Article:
PARIS - The fallout from the rogue-trader scandal at Société Générale continues. Takeover rumours about the institution abound, while the firm is working to finalise a plan to raise more than €5.5 billion in additional capital.
In the meantime, French finance minister Christine Lagarde said earlier in the week: "There is a risk that is operational risk, as opposed to market risk, which must be taken more seriously into consideration." Lagarde made the comment to reporters after handing in a report on the Société Générale affair to prime minister François Fillon.
"Certain internal control mechanisms at Société Générale did not work and those that did were not always followed up with the appropriate changes," said Lagarde. The 11-page report, drawn up with the co-operation of the country’s banking commission and its financial markets authority, identifies several points that "might have been decisive" in the run-up to the scandal, according to various press reports.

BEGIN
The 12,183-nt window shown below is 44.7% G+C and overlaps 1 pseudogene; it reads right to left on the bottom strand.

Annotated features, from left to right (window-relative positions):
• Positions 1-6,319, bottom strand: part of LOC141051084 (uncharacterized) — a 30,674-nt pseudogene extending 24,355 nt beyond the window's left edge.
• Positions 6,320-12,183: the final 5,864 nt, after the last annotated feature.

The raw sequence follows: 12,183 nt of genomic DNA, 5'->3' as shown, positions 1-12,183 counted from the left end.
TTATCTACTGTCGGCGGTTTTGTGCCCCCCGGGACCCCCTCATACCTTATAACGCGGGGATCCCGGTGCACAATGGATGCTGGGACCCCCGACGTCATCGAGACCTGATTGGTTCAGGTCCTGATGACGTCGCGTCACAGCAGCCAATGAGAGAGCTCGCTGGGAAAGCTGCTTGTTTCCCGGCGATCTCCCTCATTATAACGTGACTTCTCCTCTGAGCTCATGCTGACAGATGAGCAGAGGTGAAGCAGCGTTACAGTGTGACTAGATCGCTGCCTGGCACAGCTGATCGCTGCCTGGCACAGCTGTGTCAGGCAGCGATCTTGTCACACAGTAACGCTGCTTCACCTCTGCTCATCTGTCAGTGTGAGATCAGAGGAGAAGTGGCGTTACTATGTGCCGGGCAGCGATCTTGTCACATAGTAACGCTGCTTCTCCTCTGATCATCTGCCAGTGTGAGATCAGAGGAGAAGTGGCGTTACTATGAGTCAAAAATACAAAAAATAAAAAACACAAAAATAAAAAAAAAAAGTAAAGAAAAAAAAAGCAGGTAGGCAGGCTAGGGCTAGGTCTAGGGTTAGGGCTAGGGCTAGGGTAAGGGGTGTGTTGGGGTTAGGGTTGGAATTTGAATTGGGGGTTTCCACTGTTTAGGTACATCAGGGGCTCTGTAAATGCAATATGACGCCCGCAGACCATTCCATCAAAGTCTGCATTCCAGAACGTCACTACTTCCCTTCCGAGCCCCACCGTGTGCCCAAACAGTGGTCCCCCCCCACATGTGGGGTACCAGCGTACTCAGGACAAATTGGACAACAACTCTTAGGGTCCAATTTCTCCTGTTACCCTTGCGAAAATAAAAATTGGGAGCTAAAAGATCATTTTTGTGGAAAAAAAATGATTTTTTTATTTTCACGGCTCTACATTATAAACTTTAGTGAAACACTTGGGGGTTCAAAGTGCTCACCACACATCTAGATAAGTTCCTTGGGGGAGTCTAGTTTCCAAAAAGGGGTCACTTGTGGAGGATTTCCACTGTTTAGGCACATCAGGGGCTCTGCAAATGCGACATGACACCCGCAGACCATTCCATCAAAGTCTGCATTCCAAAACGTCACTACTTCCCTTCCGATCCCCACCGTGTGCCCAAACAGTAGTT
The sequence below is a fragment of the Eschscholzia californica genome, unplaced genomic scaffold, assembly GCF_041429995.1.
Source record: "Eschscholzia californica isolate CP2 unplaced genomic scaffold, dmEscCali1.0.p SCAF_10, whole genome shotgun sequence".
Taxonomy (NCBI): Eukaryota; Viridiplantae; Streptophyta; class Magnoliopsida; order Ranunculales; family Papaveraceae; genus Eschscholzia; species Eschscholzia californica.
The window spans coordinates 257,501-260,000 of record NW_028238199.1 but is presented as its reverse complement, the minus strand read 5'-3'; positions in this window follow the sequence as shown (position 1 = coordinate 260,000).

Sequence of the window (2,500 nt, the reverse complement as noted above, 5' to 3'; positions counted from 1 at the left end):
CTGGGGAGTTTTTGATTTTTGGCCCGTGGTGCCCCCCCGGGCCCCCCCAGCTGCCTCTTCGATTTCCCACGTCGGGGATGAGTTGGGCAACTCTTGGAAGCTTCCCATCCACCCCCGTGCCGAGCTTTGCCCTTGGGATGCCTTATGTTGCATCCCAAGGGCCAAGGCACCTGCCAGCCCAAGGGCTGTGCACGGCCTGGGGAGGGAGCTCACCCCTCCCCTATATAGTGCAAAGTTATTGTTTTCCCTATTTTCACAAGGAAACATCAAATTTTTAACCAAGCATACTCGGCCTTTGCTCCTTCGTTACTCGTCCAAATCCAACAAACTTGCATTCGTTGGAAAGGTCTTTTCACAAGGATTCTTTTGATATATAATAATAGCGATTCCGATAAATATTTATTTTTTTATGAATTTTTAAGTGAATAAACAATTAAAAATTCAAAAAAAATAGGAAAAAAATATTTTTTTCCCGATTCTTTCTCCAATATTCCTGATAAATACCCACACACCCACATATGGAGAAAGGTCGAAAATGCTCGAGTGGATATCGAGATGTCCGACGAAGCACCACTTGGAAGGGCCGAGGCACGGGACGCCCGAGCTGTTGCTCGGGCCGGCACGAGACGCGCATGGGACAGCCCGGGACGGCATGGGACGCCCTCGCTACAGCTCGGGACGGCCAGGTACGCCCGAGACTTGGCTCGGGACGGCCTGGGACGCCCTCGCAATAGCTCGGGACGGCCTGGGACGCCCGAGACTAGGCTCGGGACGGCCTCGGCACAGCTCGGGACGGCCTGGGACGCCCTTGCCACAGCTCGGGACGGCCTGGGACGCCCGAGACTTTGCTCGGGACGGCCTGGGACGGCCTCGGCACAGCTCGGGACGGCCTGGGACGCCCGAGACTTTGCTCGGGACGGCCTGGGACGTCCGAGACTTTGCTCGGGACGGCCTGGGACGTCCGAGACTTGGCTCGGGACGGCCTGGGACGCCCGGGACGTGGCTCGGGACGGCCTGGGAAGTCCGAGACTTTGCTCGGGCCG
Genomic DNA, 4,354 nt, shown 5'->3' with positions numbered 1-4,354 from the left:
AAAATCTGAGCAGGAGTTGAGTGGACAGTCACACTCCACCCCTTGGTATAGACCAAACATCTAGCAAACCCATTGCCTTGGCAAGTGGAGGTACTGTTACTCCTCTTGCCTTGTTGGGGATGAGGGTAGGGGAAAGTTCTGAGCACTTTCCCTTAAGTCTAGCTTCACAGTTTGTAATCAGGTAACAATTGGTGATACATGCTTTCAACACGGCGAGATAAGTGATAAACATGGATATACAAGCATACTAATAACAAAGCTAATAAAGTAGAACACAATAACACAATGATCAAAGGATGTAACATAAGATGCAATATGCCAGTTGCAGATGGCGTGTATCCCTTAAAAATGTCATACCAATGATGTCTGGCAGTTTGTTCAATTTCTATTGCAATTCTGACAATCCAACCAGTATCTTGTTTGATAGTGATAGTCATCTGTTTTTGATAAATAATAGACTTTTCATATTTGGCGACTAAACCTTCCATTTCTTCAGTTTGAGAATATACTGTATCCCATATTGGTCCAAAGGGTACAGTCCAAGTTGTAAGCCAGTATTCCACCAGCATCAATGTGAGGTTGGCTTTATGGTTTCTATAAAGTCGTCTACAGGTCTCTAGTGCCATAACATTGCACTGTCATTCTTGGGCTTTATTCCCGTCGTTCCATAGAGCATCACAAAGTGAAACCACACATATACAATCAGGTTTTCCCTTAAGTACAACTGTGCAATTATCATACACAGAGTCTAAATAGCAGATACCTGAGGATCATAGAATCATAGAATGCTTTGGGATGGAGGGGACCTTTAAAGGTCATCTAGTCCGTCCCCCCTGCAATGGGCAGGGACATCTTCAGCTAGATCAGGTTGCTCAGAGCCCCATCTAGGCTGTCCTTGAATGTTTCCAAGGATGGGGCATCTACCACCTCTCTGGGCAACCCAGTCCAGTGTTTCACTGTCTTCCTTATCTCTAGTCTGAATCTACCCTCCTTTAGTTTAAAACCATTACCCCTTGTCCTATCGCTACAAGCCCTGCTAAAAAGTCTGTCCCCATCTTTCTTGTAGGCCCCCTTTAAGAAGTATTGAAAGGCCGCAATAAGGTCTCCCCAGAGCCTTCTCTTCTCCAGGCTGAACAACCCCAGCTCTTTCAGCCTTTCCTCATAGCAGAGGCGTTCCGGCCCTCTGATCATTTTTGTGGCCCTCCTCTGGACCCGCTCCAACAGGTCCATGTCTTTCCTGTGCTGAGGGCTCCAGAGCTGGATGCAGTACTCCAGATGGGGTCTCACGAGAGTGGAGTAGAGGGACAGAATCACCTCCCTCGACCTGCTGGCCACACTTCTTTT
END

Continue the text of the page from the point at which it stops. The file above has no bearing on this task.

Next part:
The report says banks should devote special attention to tackling internal fraud and that senior managers should be "fully involved" in the effort.
Adding fuel to the fire, recent polls in France have shown that more than 50% of the public blame Société Générale’s senior management for the losses, while less than 15% blame the trader at the centre of the controversy, Jérôme Kerviel.
Lastly, one of the firm’s former internal auditors has given press interviews damning the lack of seniority and experience of its auditing and inspection team. A spokeswoman for SocGen said the former employee’s comments were “defamatory” and that “his motives are of a personal nature”.